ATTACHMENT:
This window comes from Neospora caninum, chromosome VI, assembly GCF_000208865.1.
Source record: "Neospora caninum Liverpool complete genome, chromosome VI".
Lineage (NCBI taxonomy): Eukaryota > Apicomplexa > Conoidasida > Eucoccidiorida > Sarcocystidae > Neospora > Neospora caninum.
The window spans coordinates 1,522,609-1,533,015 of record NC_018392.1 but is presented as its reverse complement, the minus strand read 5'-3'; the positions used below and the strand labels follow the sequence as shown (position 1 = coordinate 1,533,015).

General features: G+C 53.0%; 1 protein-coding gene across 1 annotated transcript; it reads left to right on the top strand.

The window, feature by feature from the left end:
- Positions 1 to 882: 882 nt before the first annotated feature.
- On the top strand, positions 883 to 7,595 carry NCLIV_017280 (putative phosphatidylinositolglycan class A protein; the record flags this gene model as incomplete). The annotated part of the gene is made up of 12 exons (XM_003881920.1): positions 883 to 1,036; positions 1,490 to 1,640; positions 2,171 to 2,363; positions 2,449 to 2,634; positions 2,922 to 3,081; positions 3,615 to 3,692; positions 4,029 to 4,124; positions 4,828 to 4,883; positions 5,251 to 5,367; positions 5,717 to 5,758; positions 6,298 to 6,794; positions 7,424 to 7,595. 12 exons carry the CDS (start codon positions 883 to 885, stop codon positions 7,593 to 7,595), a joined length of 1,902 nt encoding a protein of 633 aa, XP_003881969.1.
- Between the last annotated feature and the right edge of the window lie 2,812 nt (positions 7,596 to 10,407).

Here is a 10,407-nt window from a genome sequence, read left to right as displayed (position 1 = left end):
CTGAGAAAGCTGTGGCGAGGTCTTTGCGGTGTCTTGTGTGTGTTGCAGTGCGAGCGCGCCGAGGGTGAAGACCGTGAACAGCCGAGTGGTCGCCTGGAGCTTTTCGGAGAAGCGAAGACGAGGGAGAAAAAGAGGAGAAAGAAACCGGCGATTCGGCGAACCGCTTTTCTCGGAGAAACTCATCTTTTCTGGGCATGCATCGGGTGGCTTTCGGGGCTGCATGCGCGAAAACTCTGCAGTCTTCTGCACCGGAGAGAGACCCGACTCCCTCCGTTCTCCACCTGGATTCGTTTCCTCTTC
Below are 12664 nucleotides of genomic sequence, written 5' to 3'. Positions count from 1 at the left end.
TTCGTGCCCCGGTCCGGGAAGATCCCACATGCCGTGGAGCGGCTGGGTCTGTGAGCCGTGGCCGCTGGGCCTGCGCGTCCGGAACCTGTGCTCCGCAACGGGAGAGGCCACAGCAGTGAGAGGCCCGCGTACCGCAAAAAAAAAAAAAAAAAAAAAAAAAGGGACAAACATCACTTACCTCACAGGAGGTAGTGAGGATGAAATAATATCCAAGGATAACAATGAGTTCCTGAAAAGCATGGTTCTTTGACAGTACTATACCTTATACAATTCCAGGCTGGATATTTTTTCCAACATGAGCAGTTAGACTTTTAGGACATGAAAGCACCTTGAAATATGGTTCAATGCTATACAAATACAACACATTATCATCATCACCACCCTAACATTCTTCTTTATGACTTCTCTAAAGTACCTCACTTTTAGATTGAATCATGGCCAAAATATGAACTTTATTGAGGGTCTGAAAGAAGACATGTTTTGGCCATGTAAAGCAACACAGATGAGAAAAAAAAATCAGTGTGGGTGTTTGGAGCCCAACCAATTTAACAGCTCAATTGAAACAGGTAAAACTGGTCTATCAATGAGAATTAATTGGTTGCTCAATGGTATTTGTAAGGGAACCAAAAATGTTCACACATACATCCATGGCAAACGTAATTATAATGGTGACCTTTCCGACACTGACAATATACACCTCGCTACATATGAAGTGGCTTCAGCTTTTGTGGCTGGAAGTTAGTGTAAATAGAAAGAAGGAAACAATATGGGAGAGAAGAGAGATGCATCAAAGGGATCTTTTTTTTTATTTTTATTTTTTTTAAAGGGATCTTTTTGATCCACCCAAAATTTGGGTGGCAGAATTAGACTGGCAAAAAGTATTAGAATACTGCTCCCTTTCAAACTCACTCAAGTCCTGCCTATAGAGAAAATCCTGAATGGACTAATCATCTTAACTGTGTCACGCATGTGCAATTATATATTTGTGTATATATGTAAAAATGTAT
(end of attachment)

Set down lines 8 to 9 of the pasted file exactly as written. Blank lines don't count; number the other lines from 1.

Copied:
- On the top strand, positions 883 to 7,595 carry NCLIV_017280 (putative phosphatidylinositolglycan class A protein; the record flags this gene model as incomplete). The annotated part of the gene is made up of 12 exons (XM_003881920.1): positions 883 to 1,036; positions 1,490 to 1,640; positions 2,171 to 2,363; positions 2,449 to 2,634; positions 2,922 to 3,081; positions 3,615 to 3,692; positions 4,029 to 4,124; positions 4,828 to 4,883; positions 5,251 to 5,367; positions 5,717 to 5,758; positions 6,298 to 6,794; positions 7,424 to 7,595. 12 exons carry the CDS (start codon positions 883 to 885, stop codon positions 7,593 to 7,595), a joined length of 1,902 nt encoding a protein of 633 aa, XP_003881969.1.
- Between the last annotated feature and the right edge of the window lie 2,812 nt (positions 7,596 to 10,407).